In a wrongful death action against paramedics employed by a fire protection district, the plaintiff sufficiently pled willful and wanton conduct by alleging “despite defendants’ knowledge prior to their arrival on the scene that decedent was having difficulty breathing and her throat was closing due to an allergic reaction, and despite their training and standard operating procedures and accepted emergency practices, they waited between seven and eight minutes to administer two of the necessary medications and never administered the third.”32 The court reasoned these “allegations, if proven, could be sufficient to show that defendants were aware of impending danger to decedent and failed to exercise ordinary care to prevent it, thereby acting with reckless disregard for her safety.”33 The court found it was unnecessary for the complaint to allege “particular standard operating procedures” that defendants allegedly violated.34 It was sufficient to specify “the ways in which defendants violated the standard operating procedures.”35
In Straub v. City of Mt. Olive36, the plaintiff tripped over an unmarked baling wire, supporting a young tree, that was attached from the tree to a stake in the ground.37 The court held allegations that “(1) the City knew of the danger associated with the support wire and (2) it knew other individuals had tripped or fallen over the wire” sufficiently pled the City’s willful and wanton misconduct.38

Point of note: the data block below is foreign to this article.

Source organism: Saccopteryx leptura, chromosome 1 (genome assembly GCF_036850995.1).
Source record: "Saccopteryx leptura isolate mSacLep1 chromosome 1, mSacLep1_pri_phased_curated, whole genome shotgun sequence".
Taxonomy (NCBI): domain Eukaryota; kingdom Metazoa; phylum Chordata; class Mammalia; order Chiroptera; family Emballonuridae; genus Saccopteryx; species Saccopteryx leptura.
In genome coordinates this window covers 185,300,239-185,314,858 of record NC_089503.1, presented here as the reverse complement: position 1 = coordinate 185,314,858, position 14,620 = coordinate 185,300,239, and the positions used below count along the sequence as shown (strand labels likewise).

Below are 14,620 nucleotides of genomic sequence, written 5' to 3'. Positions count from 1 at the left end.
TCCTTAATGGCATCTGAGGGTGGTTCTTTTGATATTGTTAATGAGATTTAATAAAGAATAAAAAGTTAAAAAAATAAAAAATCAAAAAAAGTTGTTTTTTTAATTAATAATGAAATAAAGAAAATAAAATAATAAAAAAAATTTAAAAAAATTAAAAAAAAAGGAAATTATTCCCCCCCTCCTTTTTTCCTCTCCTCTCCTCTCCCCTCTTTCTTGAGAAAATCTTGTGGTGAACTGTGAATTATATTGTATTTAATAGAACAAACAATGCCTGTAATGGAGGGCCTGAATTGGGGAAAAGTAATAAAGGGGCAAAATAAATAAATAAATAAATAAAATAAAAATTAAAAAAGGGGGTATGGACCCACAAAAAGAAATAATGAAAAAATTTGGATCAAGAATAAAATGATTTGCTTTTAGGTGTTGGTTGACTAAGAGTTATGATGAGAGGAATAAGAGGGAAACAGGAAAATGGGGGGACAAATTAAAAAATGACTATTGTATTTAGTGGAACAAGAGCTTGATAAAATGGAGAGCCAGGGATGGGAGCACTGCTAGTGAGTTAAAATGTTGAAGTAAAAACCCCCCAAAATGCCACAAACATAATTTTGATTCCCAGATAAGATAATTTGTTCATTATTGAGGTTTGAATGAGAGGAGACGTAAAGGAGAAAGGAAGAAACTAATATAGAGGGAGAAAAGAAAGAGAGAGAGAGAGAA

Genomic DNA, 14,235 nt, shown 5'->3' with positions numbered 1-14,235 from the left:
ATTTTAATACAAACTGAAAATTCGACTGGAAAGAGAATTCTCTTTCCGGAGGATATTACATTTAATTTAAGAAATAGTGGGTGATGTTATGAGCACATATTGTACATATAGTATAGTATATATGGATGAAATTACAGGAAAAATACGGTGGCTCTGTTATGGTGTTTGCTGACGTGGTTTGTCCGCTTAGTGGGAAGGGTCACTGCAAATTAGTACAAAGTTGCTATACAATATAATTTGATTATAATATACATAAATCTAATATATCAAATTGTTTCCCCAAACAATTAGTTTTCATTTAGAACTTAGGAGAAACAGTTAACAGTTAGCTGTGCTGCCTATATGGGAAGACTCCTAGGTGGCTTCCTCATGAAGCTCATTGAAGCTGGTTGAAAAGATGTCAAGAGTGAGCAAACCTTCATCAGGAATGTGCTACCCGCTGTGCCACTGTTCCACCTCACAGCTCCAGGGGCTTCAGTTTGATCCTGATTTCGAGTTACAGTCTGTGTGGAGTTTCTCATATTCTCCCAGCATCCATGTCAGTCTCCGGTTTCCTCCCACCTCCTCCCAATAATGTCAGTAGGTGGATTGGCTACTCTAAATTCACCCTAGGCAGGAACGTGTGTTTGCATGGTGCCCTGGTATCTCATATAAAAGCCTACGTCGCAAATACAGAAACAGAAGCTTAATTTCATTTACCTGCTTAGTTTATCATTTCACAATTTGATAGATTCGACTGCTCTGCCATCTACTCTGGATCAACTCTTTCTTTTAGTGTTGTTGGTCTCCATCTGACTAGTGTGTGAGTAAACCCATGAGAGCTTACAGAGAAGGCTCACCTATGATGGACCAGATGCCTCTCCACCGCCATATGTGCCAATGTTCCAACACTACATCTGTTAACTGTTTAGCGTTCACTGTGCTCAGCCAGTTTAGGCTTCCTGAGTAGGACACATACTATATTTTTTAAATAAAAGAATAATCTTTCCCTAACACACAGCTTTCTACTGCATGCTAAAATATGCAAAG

In Hill v. Galesburg Community Unit School District 20539, plaintiff was injured when a beaker exploded while he was performing an experiment in chemistry class. The court held the complaint sufficiently pled willful and wanton conduct by alleging “the teacher (1) had actual knowledge that [the plaintiff ] was performing the experiment without wearing eye protection, (2) had actual knowledge of the dangers of performing the experiment, and (3) consciously disregarded [the plaintiff ’s] safety by permitting him to participate in the experiment without eye protection.”40
In Muellman v. Chicago Park District41, plaintiff was injured when she stepped on an open pipe in Grant Park. The court held evidence supported the defendant acted willfully and wantonly where evidence showed the defendant’s employees knew of uncovered pipes, but painted bright orange only those pipes that had the potential to damage their mowing equipment, not those upon which the general public could walk and be injured.42 The court reasoned the defendant was aware of an existing dangerous condition and took steps to protect itself but consciously disregarded the safety of others by doing nothing to protect them. 43
In Benhart, the plaintiff alleged she was injured by the defendant’s intentional removal of a safety feature, nonskid strips, from a wave pool, and such removal was a conscious disregard of defendant’s knowledge that the protection the strips previously provided would be absent.44 The court found that these allegations adequately alleged the defendant’s willful and wanton conduct. Id.